20) Washington

Washington, D.C., traditionally takes a back seat to world cities like London, New York and Tokyo when it comes to city living. And it does again. But, if you have a chance to pass through Washington, take a few days to explore the city. The constantly morphing landscape, logic-defying projects and D.C. sun play into the surreal nature of the whole experience. That said, Washington is not a pedestrian-friendly city…

21) Dusseldorf

Berlin is the capital, Munich had a socio-political Olympics and Frankfurt has a giant airport. Their underused German cousin, Düsseldorf, does not have the claims to fame that they do, but that is slowly starting to change. A city of well over half a million people, it is a mid-sized metropolis with a fashion-centric climate, young and moneyed locals are dressed like they just walked off of the Sartorialist. Take heed.

22) Cape Town

Those reports that place Cape Town high on liveability listings are classic. We especially love the one about Europeans trampling one another to live in Cape Town. Now, admittedly, Cape Town is a solid global city. But I guarantee you that the residents of Berlin, Paris and Zurich (in addition to residents of smaller western European cities) are not eager to move there. Indeed, they would likely trample over one another to avoid having to move there. Still, Cape Town has its qualities, entering at #22.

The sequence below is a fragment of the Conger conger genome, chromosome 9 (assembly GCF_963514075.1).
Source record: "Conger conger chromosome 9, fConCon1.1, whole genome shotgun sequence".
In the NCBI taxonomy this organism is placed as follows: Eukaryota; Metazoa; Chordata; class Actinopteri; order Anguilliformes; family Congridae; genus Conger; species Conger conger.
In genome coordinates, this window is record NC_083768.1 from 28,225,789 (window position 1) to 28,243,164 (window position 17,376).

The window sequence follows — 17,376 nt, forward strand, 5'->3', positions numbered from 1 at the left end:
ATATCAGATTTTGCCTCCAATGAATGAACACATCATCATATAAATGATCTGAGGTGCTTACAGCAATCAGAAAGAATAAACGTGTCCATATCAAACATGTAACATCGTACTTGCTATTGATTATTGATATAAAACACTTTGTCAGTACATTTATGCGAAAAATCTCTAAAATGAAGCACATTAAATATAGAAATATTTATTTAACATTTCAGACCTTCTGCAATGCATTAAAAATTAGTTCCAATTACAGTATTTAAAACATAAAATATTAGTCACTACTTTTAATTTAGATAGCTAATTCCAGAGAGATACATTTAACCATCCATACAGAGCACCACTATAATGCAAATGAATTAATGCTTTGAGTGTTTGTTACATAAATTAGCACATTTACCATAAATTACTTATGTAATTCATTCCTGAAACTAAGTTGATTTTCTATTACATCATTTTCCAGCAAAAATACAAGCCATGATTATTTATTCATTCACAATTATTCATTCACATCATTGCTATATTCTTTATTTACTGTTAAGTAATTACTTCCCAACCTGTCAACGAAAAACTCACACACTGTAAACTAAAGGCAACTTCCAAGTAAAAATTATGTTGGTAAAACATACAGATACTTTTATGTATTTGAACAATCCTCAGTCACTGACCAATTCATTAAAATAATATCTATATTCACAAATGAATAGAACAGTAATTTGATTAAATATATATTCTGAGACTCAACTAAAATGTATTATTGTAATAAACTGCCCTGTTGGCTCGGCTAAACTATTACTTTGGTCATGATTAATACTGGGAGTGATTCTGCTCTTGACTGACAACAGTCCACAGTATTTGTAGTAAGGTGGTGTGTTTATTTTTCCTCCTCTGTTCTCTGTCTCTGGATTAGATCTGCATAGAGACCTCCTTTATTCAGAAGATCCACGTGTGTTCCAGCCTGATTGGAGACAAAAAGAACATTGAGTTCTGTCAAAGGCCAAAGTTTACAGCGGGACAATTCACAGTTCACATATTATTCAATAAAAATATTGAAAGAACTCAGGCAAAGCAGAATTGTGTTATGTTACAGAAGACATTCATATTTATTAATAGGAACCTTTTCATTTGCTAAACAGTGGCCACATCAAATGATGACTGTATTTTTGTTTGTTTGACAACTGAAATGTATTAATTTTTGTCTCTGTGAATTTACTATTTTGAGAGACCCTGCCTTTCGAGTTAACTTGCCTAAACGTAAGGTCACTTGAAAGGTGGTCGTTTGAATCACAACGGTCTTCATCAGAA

23) Buenos Aires

In the current global economic climate, where value rates highly, Buenos Aires is right up there with Chiang Mai and Thailand. With a diverse, Euro-heavy pedigree, the city’s stunning architecture amalgamates a host of sources. Strolling down its streets, you will see blocks of buildings that, at turns, evoke Paris, Rome and Barcelona. That diversity makes for a gorgeous tapestry of design.

24) San Francisco

San Francisco, like all world cities, is a place of breathtaking contrasts. It is a city both of charming corners where the essence of civilized existence is concentrated into a glass of red wine and a cat asleep upon a cash register, but also of modern quarters whose banality makes you wonder if there are secret competitions among architects for the ugliest building.

25) Oslo

Stockholm and Copenhagen have gotten a lot of press lately (notably, from us). However, their under-serviced Scandinavian-capital brethren, Oslo, is due for some coverage of its own. A moderately sized city, the Norwegian capital has a population of almost 600 000. It is therefore possible to see a lot in a short period of time while still enjoying the benefits of a metropolis (i.e. cultural/historical attractions, iniquitous distractions). On paper, at least, the city’s plans for Oslo’s future development are as comprehensive, sophisticated and visionary as those of any major city in the nation.

Courtesy of SceneAdvisor

Visit Part concierge, part tastemaker, Scene Advisor is an insider’s guide to the world’s most exciting cities.